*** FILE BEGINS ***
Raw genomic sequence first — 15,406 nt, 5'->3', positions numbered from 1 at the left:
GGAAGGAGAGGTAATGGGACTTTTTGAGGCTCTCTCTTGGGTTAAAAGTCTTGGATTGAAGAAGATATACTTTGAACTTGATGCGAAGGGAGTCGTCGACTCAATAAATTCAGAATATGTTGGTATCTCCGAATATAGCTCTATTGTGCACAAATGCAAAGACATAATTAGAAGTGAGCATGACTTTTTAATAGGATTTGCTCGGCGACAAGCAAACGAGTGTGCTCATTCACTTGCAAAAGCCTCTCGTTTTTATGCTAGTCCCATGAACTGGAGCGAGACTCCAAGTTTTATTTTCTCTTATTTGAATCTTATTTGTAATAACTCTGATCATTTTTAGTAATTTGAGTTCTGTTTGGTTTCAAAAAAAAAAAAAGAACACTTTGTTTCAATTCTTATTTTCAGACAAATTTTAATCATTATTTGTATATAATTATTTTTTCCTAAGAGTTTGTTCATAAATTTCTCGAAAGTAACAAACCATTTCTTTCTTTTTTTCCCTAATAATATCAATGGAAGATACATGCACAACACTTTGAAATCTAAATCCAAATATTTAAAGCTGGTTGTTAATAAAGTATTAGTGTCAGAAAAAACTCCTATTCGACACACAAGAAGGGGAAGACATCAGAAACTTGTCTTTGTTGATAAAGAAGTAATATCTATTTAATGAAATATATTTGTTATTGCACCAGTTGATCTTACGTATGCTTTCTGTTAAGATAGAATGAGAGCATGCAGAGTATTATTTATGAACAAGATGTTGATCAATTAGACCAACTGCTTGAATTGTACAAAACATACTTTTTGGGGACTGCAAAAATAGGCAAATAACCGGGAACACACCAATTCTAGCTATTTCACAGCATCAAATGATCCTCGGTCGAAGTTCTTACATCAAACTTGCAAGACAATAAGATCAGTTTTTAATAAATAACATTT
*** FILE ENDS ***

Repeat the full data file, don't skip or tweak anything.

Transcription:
Raw genomic sequence first — 15,406 nt, 5'->3', positions numbered from 1 at the left:
GGAAGGAGAGGTAATGGGACTTTTTGAGGCTCTCTCTTGGGTTAAAAGTCTTGGATTGAAGAAGATATACTTTGAACTTGATGCGAAGGGAGTCGTCGACTCAATAAATTCAGAATATGTTGGTATCTCCGAATATAGCTCTATTGTGCACAAATGCAAAGACATAATTAGAAGTGAGCATGACTTTTTAATAGGATTTGCTCGGCGACAAGCAAACGAGTGTGCTCATTCACTTGCAAAAGCCTCTCGTTTTTATGCTAGTCCCATGAACTGGAGCGAGACTCCAAGTTTTATTTTCTCTTATTTGAATCTTATTTGTAATAACTCTGATCATTTTTAGTAATTTGAGTTCTGTTTGGTTTCAAAAAAAAAAAAAGAACACTTTGTTTCAATTCTTATTTTCAGACAAATTTTAATCATTATTTGTATATAATTATTTTTTCCTAAGAGTTTGTTCATAAATTTCTCGAAAGTAACAAACCATTTCTTTCTTTTTTTCCCTAATAATATCAATGGAAGATACATGCACAACACTTTGAAATCTAAATCCAAATATTTAAAGCTGGTTGTTAATAAAGTATTAGTGTCAGAAAAAACTCCTATTCGACACACAAGAAGGGGAAGACATCAGAAACTTGTCTTTGTTGATAAAGAAGTAATATCTATTTAATGAAATATATTTGTTATTGCACCAGTTGATCTTACGTATGCTTTCTGTTAAGATAGAATGAGAGCATGCAGAGTATTATTTATGAACAAGATGTTGATCAATTAGACCAACTGCTTGAATTGTACAAAACATACTTTTTGGGGACTGCAAAAATAGGCAAATAACCGGGAACACACCAATTCTAGCTATTTCACAGCATCAAATGATCCTCGGTCGAAGTTCTTACATCAAACTTGCAAGACAATAAGATCAGTTTTTAATAAATAACATTT